The code to create the table, will have to be placed in the  wdm_perform_activation function. To learn about how to create a table, you can refer: Creating a Custom Table with Plugins.

To query a custom table, you will then have to use $wpdb->prefix.’table_name’. Remember, when a site is deleted, the table created by your plugin for the site, should be deleted as well.

Restore Current Blog Function

If you notice, in the above code, we have used the restore_current_blog function. This function should always be used, when using switch_to_blog. Both these functions push and pop the data into the ‘_wp_switched_stack’ Global stack. The switch blog function affects the wp_upload_dir function. The wp_upload_dir function, builds URLs for your site. Thus if you do not switch back, incorrect URLs might be generated.

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Using Multisite Specific Functions

Every function meant to be used in a multisite, should be called only after verifying a multisite deployment, using is_multisite function.

For example;

[pre]if( is_multisite()) {
echo network_home_url();
}[/pre]

Actions can be added to a particular site, using add_blog_action function. Similarly, the get_blog_option and the update_blog_option functions can be used to change the options for a particular site.

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Conclusion

If you realize, our core plugin functions remained the same. What we needed to do, was simply add a few checks, and ensure that the operations are being performed on the relevant site. Thus building a plugin for a WordPress Multisite installation, is not very different than building one for a single site, you only need to use the tips mentioned above.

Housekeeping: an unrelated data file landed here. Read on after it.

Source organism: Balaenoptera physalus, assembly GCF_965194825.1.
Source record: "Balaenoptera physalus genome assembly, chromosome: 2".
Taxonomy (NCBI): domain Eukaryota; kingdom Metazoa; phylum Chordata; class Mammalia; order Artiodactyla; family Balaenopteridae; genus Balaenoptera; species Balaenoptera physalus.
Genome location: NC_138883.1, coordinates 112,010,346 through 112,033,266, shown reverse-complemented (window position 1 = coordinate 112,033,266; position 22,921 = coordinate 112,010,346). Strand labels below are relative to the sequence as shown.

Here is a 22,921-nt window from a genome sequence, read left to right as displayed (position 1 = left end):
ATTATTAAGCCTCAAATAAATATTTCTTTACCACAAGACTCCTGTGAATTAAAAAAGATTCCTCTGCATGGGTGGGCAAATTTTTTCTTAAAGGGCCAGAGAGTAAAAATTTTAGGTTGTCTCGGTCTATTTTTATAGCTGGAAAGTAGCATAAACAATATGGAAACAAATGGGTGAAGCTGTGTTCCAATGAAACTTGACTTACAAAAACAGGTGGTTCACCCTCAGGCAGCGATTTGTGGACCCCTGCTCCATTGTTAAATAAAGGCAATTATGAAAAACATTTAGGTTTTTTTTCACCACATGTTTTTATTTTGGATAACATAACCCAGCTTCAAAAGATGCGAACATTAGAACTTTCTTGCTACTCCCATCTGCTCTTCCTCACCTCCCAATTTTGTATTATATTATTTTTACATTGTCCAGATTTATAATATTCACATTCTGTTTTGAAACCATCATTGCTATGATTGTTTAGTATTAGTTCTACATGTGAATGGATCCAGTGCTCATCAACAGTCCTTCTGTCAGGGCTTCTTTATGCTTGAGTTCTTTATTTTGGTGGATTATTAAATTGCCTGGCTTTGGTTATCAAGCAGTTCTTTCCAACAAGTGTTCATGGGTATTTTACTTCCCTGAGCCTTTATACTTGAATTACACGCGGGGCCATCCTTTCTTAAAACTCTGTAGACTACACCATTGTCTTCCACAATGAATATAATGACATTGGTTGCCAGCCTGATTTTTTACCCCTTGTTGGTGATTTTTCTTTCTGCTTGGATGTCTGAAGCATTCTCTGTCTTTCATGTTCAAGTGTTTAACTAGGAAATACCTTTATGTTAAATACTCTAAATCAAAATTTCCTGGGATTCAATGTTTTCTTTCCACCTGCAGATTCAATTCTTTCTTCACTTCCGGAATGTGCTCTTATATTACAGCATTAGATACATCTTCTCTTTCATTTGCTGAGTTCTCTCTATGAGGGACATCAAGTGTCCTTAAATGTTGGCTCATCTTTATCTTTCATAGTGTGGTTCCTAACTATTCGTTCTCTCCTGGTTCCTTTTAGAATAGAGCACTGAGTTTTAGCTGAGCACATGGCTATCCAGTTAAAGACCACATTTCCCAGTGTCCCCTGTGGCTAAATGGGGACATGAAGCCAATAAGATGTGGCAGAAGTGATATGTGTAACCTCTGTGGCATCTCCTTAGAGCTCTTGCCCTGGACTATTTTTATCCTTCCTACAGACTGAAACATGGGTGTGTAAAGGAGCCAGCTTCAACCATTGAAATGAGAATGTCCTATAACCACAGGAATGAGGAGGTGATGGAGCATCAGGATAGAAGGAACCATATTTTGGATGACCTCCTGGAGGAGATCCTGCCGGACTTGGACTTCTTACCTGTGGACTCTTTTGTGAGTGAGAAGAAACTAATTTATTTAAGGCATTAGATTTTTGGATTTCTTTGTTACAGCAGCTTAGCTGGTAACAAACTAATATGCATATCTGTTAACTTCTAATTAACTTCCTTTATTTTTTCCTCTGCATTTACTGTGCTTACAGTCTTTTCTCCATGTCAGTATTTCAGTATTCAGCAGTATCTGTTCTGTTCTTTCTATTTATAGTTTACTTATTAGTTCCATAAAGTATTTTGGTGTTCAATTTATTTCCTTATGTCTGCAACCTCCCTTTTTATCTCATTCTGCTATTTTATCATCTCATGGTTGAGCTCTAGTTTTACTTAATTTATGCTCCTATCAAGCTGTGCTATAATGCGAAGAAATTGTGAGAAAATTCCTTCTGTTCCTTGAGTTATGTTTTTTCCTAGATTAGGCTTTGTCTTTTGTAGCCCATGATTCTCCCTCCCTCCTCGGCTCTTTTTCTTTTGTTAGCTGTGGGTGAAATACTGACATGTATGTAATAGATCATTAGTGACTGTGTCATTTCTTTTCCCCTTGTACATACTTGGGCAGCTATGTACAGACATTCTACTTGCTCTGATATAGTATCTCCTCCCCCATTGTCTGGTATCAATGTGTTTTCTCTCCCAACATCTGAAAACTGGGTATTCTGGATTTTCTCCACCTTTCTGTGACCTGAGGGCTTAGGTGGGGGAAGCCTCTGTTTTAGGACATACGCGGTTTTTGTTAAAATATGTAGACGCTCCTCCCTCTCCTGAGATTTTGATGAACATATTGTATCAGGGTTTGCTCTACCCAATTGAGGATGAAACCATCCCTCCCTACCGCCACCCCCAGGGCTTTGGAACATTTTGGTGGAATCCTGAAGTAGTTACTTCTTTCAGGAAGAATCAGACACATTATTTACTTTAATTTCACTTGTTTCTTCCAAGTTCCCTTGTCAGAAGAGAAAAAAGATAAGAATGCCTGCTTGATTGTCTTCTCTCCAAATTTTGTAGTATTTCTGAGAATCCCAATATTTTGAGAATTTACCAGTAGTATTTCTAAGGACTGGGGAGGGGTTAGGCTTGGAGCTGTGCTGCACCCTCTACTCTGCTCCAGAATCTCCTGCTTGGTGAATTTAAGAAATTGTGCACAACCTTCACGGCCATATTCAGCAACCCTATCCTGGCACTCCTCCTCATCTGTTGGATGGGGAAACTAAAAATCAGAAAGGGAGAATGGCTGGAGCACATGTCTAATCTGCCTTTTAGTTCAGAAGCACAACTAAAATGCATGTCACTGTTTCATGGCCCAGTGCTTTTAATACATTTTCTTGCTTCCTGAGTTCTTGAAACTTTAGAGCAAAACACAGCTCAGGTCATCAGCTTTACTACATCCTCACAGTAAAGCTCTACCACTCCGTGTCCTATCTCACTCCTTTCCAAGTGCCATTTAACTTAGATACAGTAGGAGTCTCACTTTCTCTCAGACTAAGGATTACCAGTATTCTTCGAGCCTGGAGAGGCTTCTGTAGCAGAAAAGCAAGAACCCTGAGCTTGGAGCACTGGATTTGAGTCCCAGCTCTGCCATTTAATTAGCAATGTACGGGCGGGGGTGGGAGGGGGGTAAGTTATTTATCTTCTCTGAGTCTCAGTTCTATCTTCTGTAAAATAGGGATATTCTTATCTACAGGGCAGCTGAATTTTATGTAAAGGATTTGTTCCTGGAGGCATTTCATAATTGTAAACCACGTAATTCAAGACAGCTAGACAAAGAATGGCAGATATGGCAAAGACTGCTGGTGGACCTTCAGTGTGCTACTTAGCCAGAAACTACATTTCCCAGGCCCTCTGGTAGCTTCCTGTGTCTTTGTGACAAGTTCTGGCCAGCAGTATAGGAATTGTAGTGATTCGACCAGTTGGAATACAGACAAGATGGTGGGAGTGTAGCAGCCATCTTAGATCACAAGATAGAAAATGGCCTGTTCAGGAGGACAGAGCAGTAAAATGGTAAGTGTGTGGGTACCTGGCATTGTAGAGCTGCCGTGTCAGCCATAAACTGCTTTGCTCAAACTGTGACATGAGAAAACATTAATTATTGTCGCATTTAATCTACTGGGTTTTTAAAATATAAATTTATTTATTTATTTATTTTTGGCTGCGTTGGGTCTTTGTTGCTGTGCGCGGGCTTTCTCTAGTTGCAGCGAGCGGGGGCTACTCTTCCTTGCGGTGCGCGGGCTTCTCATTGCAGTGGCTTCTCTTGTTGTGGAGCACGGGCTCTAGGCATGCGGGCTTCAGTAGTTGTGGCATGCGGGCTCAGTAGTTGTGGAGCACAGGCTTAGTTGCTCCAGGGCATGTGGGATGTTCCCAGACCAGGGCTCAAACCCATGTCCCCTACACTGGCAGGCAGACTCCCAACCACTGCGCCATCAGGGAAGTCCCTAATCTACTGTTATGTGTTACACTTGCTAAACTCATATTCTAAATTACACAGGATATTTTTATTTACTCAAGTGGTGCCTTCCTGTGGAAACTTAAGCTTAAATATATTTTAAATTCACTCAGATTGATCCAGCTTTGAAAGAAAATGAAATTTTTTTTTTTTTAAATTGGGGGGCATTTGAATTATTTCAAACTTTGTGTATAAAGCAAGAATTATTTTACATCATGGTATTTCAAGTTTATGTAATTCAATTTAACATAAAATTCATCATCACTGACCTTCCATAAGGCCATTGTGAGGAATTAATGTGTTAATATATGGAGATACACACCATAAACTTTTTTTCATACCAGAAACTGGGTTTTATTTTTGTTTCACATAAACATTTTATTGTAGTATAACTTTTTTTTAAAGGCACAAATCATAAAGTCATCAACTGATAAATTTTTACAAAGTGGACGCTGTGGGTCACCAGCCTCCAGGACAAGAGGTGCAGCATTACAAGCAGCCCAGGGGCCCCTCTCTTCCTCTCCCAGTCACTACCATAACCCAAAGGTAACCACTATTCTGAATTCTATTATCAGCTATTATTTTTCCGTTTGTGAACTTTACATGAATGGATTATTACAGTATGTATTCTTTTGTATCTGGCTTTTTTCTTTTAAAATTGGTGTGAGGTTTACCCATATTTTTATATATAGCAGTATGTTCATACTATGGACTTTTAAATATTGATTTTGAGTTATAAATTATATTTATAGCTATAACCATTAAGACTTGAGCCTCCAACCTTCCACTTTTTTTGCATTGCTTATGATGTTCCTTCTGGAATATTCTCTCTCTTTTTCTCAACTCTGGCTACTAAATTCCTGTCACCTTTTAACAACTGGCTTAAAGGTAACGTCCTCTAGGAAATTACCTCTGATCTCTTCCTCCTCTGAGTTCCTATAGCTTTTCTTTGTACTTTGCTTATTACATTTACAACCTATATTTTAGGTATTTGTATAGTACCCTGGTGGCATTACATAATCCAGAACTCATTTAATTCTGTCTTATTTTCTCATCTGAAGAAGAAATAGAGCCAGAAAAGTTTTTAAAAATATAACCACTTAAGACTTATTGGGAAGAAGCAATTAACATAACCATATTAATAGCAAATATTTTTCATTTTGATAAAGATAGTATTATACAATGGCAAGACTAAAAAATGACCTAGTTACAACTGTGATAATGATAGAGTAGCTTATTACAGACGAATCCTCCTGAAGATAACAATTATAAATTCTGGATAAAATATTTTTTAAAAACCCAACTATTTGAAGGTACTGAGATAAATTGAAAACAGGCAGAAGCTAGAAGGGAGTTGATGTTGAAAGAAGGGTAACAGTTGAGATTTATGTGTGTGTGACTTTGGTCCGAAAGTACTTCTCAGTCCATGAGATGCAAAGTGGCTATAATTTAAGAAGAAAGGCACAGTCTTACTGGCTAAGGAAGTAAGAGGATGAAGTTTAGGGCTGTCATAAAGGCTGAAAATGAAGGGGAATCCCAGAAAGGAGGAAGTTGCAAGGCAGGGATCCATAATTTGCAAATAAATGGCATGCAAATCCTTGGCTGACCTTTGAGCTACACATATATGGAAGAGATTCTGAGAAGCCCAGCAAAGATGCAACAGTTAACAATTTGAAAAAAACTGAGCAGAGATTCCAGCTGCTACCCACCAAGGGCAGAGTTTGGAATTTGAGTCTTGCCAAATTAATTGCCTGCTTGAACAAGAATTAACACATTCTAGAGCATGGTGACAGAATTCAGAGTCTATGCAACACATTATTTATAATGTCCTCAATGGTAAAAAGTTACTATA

Pooja Mistry

Pooja Mistry

4 Responses

    1. Hi Sana,
      The process to make a plugin multisite is extensive. I request you to please reach out to us using the contact form to the right of this page and give us some more details of your requirement. Someone from our team will get back to you to take it forward.

  1. Hi Pooja,
    I’m new in wordpress plugins development. I’m not understanding the coding of the functions. Please give me such tips that i can understand. Can you help me how to build plugins?
    I’ll be very thankful to you.
    waiting for your kind response.

  2. Hi Pooja,

    When a site is deleted, the table created by the plugin for the site is dropped by WordPress or should we code this particular situation inside uninstall.php

    Thanks